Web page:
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Russia’s invasion of Ukraine prompted some Western leaders to call for a boycott of the summit and withdraw Putin’s invitation, but Indonesia has refused to do so.

Russia previously said Putin was too busy to attend the summit and Lavrov was taking his place.


The summit began with Indonesian President Joko Widodo’s plea for unity and concrete action to repair the global economy, despite deep differences over the war.

“We have no other option, cooperation is necessary to save the world,” he said. “The G20 must be a catalyst for an inclusive economic recovery. We must not divide the world. We must not allow the world to descend into another Cold War.”

The G20, which includes countries ranging from the US, Russia and Brazil to India, Saudi Arabia and Germany, accounts for more than 80% of the world’s gross domestic product, 75% of international trade and 60% of the population.

On the eve of the summit, US President Joe Biden and Chinese leader Xi Jinping held a bilateral meeting where they pledged to increase communication despite their many differences.

The meeting was the first in-person meeting between the two since Biden became president, and seemed to improve relations after a downward spiral in recent months.

Xi and Putin have grown closer in recent years and reaffirmed their partnership just days before Russia’s invasion of Ukraine. Nevertheless, China has been careful not to provide any direct material support that could trigger Western sanctions against it.

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Xi told French President Emmanuel Macron during a bilateral meeting on Tuesday that China supports a ceasefire in Ukraine and peace talks, Chinese state media reported.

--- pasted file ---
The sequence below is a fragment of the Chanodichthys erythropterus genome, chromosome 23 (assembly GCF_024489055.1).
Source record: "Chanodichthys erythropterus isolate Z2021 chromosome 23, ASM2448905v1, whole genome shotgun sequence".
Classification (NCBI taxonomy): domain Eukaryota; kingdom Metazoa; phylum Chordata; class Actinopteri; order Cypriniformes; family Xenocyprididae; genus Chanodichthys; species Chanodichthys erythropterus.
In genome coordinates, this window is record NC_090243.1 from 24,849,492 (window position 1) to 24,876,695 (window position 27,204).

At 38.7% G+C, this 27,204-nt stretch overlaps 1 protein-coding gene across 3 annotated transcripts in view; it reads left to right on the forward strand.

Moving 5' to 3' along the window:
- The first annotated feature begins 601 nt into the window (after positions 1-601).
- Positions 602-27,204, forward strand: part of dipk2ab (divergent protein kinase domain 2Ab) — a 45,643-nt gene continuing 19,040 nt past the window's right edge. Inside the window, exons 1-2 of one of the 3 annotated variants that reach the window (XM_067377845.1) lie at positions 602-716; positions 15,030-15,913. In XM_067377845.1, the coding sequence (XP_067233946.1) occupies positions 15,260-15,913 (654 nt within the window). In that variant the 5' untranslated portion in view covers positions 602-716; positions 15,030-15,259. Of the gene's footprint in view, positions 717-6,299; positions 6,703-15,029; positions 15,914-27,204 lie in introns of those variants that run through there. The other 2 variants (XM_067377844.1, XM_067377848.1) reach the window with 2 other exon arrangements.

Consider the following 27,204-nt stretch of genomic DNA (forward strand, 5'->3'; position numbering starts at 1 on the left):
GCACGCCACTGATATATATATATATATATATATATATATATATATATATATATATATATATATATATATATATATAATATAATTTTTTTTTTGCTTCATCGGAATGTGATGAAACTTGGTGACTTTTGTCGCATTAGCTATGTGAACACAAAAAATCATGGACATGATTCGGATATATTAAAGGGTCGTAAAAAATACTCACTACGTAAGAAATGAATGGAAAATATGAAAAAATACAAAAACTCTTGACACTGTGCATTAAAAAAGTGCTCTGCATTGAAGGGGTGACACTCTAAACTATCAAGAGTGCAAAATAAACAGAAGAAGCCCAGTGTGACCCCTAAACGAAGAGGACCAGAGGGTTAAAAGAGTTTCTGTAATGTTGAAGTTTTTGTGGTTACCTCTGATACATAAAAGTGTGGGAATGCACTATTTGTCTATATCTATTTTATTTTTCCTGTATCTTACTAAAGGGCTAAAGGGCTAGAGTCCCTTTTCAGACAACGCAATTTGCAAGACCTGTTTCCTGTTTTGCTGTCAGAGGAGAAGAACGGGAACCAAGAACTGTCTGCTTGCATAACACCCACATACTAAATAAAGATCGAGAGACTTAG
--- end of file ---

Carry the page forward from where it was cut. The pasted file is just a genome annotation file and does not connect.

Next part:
Macron said it was crucial for France and China to cooperate more closely to overcome the consequences of the war in Ukraine, his office said, adding that the two leaders agreed on the urgent need to de-escalate the conflict in Ukraine and reaffirmed their position on the use of nuclear weapons.

During their meeting on Monday, Biden and Xi “underscored their opposition to the use or threat of use of nuclear weapons in Ukraine,” the White House said.

Xi told Biden that nuclear weapons cannot be used and nuclear wars cannot be fought, China’s foreign ministry said in a statement.

The West has accused Russia of irresponsible statements about the possible use of nuclear weapons since its invasion of Ukraine. Russia, in turn, accused the West of “provocative” nuclear rhetoric.

Reporting by Fransiska Nangoy, Stanley Widianto, Nandita Bose, Leika Kihara, David Lawder and Simon Lewis in Nusa Dua, Andreas Rinke in Berlin, Lidia Kelly in Melbourne and Eduardo Baptista in Beijing; Written by Ed Davies and Raju Gopalakrishnan; Edited by Robert Birsel and Tom Hogue

Our Standards: The Thomson Reuters Trust Principles.